MODELING FOR OPTIMAL PRODUCTION DECISIONS AND PERFORMANCE CONTROL IN AQUACULTURE.
AuthorWILSON, BEVERLEY MOCHEL.
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PublisherThe University of Arizona.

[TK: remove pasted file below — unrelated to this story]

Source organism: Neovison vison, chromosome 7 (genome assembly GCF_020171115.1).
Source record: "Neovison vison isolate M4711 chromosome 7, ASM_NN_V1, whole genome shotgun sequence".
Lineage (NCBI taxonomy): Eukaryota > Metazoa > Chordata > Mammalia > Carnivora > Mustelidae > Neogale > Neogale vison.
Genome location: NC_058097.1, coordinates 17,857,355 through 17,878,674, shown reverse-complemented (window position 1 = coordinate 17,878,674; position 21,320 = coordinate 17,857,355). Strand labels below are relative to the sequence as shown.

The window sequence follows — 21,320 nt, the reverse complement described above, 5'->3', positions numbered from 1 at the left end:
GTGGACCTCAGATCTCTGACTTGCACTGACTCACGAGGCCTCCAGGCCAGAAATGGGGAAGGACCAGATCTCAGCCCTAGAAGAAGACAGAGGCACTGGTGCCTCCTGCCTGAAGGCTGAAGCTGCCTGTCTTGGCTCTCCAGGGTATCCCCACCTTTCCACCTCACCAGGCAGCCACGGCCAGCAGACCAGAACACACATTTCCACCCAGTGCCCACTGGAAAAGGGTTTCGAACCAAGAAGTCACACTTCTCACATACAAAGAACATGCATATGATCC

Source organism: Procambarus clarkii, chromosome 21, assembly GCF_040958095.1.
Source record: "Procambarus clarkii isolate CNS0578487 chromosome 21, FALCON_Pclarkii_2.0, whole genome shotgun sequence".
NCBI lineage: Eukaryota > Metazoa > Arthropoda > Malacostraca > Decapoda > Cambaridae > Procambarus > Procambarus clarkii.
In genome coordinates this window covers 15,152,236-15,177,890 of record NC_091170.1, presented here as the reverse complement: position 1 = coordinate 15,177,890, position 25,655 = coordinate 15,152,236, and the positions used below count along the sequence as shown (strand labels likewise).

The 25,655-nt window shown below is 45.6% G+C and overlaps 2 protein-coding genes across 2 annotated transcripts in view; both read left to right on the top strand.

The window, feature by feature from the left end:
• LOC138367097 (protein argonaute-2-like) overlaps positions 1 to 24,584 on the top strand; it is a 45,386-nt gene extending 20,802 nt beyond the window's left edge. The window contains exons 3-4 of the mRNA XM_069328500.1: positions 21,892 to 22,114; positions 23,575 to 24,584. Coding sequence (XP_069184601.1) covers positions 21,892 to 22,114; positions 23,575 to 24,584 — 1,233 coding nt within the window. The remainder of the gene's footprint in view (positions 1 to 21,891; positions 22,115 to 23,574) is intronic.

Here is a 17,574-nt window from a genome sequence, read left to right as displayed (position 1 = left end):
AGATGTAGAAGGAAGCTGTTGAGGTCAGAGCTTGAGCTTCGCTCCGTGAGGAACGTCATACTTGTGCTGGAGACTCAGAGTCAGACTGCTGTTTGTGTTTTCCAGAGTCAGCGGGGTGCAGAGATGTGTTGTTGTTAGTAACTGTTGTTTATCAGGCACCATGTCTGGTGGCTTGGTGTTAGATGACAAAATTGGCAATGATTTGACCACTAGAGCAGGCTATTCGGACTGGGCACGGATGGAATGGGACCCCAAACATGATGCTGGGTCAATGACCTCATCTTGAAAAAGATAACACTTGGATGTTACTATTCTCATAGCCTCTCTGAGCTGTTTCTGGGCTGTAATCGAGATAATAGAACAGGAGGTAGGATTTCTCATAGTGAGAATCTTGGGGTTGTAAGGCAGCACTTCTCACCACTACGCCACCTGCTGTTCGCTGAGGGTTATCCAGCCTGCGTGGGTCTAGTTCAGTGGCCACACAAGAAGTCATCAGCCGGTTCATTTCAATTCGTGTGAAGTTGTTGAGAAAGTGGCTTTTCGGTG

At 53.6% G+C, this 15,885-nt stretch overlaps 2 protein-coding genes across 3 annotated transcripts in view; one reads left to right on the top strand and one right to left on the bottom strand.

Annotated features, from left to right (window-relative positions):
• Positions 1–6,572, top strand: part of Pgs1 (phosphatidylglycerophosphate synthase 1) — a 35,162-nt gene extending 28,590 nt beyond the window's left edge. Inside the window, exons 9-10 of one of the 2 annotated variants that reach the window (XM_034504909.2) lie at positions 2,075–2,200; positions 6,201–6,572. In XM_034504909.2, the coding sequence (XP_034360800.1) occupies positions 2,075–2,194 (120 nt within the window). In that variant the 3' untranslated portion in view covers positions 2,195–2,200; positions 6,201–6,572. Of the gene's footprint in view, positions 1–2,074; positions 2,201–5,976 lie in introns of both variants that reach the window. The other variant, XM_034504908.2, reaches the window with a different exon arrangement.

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AbstractOne result of the search for inexpensive alternative sources of protein has been the rise in interest in aquaculture, the rearing of aquatic organisms under controlled conditions. In this dissertation we examine several management approaches to the efficient rearing of aquatic animals, using mathematical modeling to discover optimal production decisions. In addition we demonstrate the feasibility of simultaneous decision and performance control, providing empirical support for a theoretical extension of traditional variance analysis techniques. The results of three studies are included. In the first we model a situation in which the manager of an aquaculture system must decide when and how many animals to stock initially, how many animals to harvest each period, and when to restock an enclosure in order to maximize contribution. We consider both limited and unlimited growing seasons, solving mixed-integer and linear programs. We examine the effects of technological improvements on production strategies. Consistent improvement in contribution is noted, along with some variation in strategy. In the second study we introduce seasonal variation in revenues and lengthen the growing season. The resulting large-scale real-world mixed-integer problem necessitates the use of a heuristic and two strategies, selective expansion and sieve, in order to achieve a near-optimal solution within a reasonable length of time. In the third study we focus on the uncertainty inherent in the aquaculture environment. We provide empirical evidence of the feasibility of a performance evaluation system which gives explicit consideration to the effects of environmental uncertainty and incorporates intraperiod adaptive behavior on behalf of the individual responsible for implementation of model-specified activities. The system we describe may be used in the simultaneous evaluation of individual and model performances, thus clarifying responsibilities for variances and improving production control.